Queen & Slim

I really didn’t know what to expect from Queen & Slim, and that was probably the best thing to feel going into the movie. A simple date night gone wrong, with the added racial themes and tone, and you have really one of the best films of the year.

 

Richard Jewell

As a director, Clint Eastwood is pretty hit-or-miss. Recently he’s been on a miss or misstep category, but Richard Jewell has put him back in the hit category. Based on the true story of Richard Jewell, the hero that saved lives during the 1996 Atlanta Olympics, but was labeled a villain by the FBI and the media. Honestly, the driving force behind the film is the terrific performance by Paul Walter Hauser as Jewell.

 

Shazam!

I was not onboard the Shazam! train whatsoever, but damn did I have a great time watching it. It was perfect, and some things were a little mishandled, but the cast is what really kept this movie together.

 

Spider-Man: Far from Home

Drama after the film came out aside, Far from Home was a nice follow-up to Homecoming. While the ramifications of Avenges: Endgame were there, admittedly used as almost a crutch, Far from Home continued the development of Tom Holland’s Peter Parker/Spider-Man. Plus, the Mysterio illusion scene is worth the price of admission alone.

 

The Peanut Butter Falcon

A nice coming of age tale that follows Zak (played by Zack Gottsagen), a young man with Down Syndrome, who runs away from his care home to make his dream of becoming a professional wrestler  come true. Along his adventure he meets Tyler (Shia LaBeouf), who is running away from his own troubles and later convince Eleanor (Dakota Johnson), Zak’s social worker, to join them. It’s a also a nice “road trip” moving with everyone putting on great performances, especially Gottsagen (who really has Down Syndrome), who honestly steals the show.

 

The Standoff at Sparrow Creek

This is one I didn’t really know anything about until it came out. It follows an ex-cop turned militia man (the underrated, James Badge Dale), who is placed in charge to investigate the shooting at a cop’s funeral that leads to someone in his own militia. The film is extremely tense from start to finish, with everyone in the cast giving it their all, but make no mistake this is Dale’s show, with the only other person I want to point out is Happy Anderson, who plays Morris, in a long, drawn-out scene between the two early in the film. Definitely try to check this out.

 

Toy Story 4

Cash-grab or not, Toy Story 4 still tugged on the heartstrings the only way Disney and Pixar know how to do nowadays.

 

Other Notable Movies: Notre Dame, Happy Death Day 2U, Brittany Runs a Marathon, La Llorona, Pain & Glory, Little Monsters, One Take of the Dead

 

Best/Favorite Movies of the Year

Avengers: Endgame

Look, I’ve been invested in the Marvel Cinematic Universe, like many others, since it started. Endgame was the culmination of everything since the very first Iron Man. If you didn’t like it, that’s fine too. But as a nerd, seeing the final battle on the big screen, with all those characters, MY GOD!

 

Booksmart

The directorial debut of Olivia Wilde followed two top academic students and best friends (Kaitlyn Dever and Beanie Feldstein) who, on the eve of graduating high school, realize that being top of their class didn’t really mean too much as the people that partied also got into good schools. So, for one wild night, they go on the search for the big party of the night. There is a lot more to the basic premise of the movie, a lot of which you should go in without knowing. That said, Booksmart is hands down one of the best movies of the year.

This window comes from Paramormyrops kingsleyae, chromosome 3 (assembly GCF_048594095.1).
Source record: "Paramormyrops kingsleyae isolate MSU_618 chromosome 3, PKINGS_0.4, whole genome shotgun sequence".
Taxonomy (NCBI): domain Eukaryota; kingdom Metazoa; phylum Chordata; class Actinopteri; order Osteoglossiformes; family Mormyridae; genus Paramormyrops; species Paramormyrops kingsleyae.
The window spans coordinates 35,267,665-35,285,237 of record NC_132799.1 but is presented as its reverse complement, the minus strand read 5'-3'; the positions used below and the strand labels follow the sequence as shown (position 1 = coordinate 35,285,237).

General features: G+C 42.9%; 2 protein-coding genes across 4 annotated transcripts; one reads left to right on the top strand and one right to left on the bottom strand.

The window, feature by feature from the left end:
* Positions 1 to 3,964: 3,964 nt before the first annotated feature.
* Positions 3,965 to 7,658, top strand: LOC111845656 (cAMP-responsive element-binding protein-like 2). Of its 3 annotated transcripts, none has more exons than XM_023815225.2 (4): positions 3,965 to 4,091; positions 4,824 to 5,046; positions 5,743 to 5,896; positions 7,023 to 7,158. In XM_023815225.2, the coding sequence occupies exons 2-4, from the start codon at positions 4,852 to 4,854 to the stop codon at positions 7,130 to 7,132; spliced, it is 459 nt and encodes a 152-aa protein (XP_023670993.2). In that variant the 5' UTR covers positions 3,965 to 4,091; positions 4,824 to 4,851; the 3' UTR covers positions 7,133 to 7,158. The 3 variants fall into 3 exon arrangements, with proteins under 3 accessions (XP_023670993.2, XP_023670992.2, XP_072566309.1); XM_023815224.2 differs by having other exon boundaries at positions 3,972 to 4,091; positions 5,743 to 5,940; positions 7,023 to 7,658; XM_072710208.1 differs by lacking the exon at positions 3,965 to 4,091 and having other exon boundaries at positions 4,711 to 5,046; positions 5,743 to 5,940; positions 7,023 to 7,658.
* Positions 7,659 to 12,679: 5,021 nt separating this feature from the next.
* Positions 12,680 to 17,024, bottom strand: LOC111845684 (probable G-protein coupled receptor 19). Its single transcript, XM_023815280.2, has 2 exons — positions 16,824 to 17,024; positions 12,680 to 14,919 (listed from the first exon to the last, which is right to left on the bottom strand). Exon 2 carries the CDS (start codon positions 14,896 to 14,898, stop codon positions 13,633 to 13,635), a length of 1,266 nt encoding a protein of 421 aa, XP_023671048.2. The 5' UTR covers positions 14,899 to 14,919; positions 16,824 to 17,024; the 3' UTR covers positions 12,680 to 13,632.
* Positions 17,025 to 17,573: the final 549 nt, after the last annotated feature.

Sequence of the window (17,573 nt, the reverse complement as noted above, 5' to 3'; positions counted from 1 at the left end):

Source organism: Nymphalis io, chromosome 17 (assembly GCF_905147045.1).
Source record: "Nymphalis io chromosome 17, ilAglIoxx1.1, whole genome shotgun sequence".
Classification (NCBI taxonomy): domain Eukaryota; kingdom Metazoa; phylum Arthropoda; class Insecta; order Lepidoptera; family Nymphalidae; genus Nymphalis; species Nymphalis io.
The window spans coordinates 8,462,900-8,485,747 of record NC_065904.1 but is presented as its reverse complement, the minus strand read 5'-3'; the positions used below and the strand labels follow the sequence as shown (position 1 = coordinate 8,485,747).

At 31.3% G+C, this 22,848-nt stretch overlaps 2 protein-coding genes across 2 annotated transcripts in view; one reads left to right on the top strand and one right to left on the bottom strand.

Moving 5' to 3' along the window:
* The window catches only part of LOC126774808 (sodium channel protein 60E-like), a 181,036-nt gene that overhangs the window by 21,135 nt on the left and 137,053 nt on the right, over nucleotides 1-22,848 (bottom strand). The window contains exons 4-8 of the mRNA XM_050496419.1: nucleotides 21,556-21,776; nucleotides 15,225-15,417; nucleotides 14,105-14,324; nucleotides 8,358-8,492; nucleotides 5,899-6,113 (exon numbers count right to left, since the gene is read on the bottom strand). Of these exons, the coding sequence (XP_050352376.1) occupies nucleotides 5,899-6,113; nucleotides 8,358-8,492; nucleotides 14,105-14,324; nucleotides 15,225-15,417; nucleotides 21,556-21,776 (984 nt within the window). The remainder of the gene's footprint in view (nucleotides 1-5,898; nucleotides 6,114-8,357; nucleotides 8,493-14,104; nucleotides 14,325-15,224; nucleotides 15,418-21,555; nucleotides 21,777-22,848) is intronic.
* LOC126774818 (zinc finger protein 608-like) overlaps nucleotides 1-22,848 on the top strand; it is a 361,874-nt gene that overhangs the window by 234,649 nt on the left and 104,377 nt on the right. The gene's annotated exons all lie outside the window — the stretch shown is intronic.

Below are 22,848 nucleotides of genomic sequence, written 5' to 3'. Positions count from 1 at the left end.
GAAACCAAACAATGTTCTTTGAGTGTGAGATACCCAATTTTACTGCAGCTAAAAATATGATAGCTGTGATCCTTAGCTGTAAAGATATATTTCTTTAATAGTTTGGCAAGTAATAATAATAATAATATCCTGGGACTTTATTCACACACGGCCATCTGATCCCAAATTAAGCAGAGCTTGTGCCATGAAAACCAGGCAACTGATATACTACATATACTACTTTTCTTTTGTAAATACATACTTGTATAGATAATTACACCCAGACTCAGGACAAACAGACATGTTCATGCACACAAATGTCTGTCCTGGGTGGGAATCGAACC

Detective Pikachu

If you’re my age, or around my age, you grew up with Pokemon, and you may or may not have loved it. I loved it. I was hesitant about a CGI/Live-Action movie because of how the CG Pokemon would look, but they were damn impressive, a little more furry than I thought, but impressive nonetheless. Plus, I want a Ryan Reynolds-voiced Pikachu following me around now.

 

Dolemite Is My Name

Eddie Murphy is back! Playing real-life comic Rudy Ray Moore in what it took to make Moore’s iconic and classic Blaxploitation film. The whole cast is fantastic and Murphy is back to fine form towing the line from funny to dramatic.

 

Knives Out

Rian Johnson’s whodunit Knives Out was probably, for me, one of the most entertaining films and film-watching experiences, of the year. Down from the cast to Johnson’s directing and taking his own twist on the genre.

 

Midsommar

The second feature by Hereditary director Ari Aster, Midsommar is an even bigger and longer slow-burn of a movie that is both disturbing, and beautiful to look at it. Florence Pugh and Jack Reynor play a couple on the ropes, who go to Sweden with two others to visit a rural hometown’s fabled mid-summer festival, where things go very, very wrong. The less you know the better, but again, it’s a slow-burn movie that goes somewhere I didn’t see it going.

 

Parasite

Bong Hive! That’s it. That’s my description of why it’s here.

 

Ready or Not

I really loved Ready or Not. There wasn’t too much I can even say that I disliked, so yeah it was going to be put in this section. The movie followed Grace (Samara Weaving), who just married into the Le Domas family, but before she can really become family she must survive the night of a deadly game of Hide and Seek. The movie was treated like a horror comedy, and it felt just like that but without getting into the campy side of things. The cast is fantastic in the roles they play, to the point you can almost tell they were given the okay to just let loose as much as possible.